Hi, it’s me, the spendthrift who wasted his money on PC Engine “gems” like Gambler Jikochuushinha (part 2) and Graduation Album (no relation to the better-known Graduation series). I’ve returned from my adventures in the Japanese wild with yet another piece of early ’90s nostalgia: Mami Inoue, subtitled “Kono Hoshi ni Tatta Hitori no Kimi”. It’s also subtitled “Je ne l’oublierai jamais, ma petite fille Mami” because the Japanese understand that games with foreign titles are DEEP and IMPORTANT. Von gut und bose!
Basically, Mami Inoue is a graphic adventure like Shadowgate, except that this one is terrible and focuses primarily on ridiculous poses by then-idol Mami, who later voiced Arle in Puyo Puyo Tsuu before going on to pose for pictures like this. The adventure starts with our male hero waking up in bed, because a lot of Japanese designers have this crazy notion that stories should start with the hero in bed, which is only interesting when dealing with a hero like Syd. You get to name this character — presumably with your own name — because this story is all about living out some sick twisted fantasy where Mami Inoue is your platonic best friend. That’s supposed to be a good thing, but Mami is one really boring girl.
“Oh that looks nice!”
“Oh I don’t think that’s a good idea.”
Pretend those are in Japanese and you’ve got a pretty good idea what her personality is like. But SHE’S A POP IDOL, so personality doesn’t matter. Like it or not, you’ll go to school and meet up with some schoolmates, one of whom is the moderately attractive Mami. You’ll know that you’re looking at Mami and not some random schoolgirl because . . .
ONE: Whenever you see Mami, the chimes of heaven ring.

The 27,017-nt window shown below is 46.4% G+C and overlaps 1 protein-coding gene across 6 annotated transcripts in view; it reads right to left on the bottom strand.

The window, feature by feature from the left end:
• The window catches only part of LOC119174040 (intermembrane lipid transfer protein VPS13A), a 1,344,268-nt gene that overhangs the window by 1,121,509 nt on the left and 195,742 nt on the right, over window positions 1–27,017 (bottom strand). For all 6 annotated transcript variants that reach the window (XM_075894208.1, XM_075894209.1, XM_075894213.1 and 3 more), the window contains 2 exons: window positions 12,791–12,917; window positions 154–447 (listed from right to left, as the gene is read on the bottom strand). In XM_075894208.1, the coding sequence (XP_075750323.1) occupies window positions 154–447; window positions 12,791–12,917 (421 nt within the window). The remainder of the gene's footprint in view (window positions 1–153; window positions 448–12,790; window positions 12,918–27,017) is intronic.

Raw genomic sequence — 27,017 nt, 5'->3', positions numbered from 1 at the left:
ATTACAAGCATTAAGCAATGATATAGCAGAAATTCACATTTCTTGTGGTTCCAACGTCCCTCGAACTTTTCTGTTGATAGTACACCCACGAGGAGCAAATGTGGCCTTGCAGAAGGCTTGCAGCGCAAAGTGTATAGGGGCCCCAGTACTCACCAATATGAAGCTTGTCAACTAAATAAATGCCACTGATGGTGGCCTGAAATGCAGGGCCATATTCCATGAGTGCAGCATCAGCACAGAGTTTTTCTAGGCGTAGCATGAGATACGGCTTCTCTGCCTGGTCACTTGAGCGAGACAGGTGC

TWO: She’s represented by digitized photographic images. Everyone else is a crudely-drawn cartoon.
So as you play this Super CD that uses chip music (except for one excruciatingly long and badly-photoshopped karaoke sequence) while performing such thrilling actions as LOOKing, TALKing, and THINKing. On one of the scripted adventure paths, you get to listen to your class’s entire roll call from top to bottom. Then you enjoy the excitement of looking at the clock over and over to advance the “story”, because staring at the clock is the ONLY way to make time pass. It’s kind of like Shenmue, except that this one doesn’t include an awesome port of Space Harrier to kill the time.
Like most graphic adventures, Mami Inoue includes a bunch of puzzles. At one point, you find some misshapen dynamite (which looks more like a tube of toothpaste). When you reach a dead end in some underground tunnels, after you look and think and talk a few times, Mami suggests you use the dynamite. After talking a few more times, you agree… but can’t light the dynamite. Fortunately, Mami gives you a lighter. What’s she doing with a lighter? It’s her father’s, of course! Having the answers handed to me is not a gratifying feeling.
Another one of the shitty puzzles is a dark room. You saw something run into the room, but you can’t see anything because it’s dark. Most people would know how to handle this situation, but Hudson Soft thinks you’re an idiot. This time, Mami’s not much help. After a lot of thinking and talking and fruitlessly looking in the dark, you finally get the option to flip the fucking light switch. All so you can find some dumb fucking cat. Meanwhile, Mami stands there with a ridiculous space alien hairstyle that makes her look like she’s got tentacles sprouting from her head.
“Oh wow now it’s not dark!”
Once you’ve turned on the lights, you get to spend several turns staring at a white bedsheet, trying to figure out what’s under it. Eventually, you get the option to actually lift the bedsheet, which reveals a basket. A FUCKING BASKET. When I spend twenty turns to uncover a hidden object, I want to find something cool, like a battlemace or silver arrow.
The only good thing going for Mami Inoue is its wacky unpredictability. For the first three playthroughs, you never know what’s going to happen next — maybe you’ll join a detective club (solving the mystery earns you an absurd photo of Mami in tweed) or maybe you’ll go back in time and lead Geisha Mami through feudal Japan on the back of a dinosaur, where she gets to terrorize elitist samurai instead of being raped by them. Although historically inaccurate, that’s the coolest part.
Or maybe that’s really dumb, just like all the rest.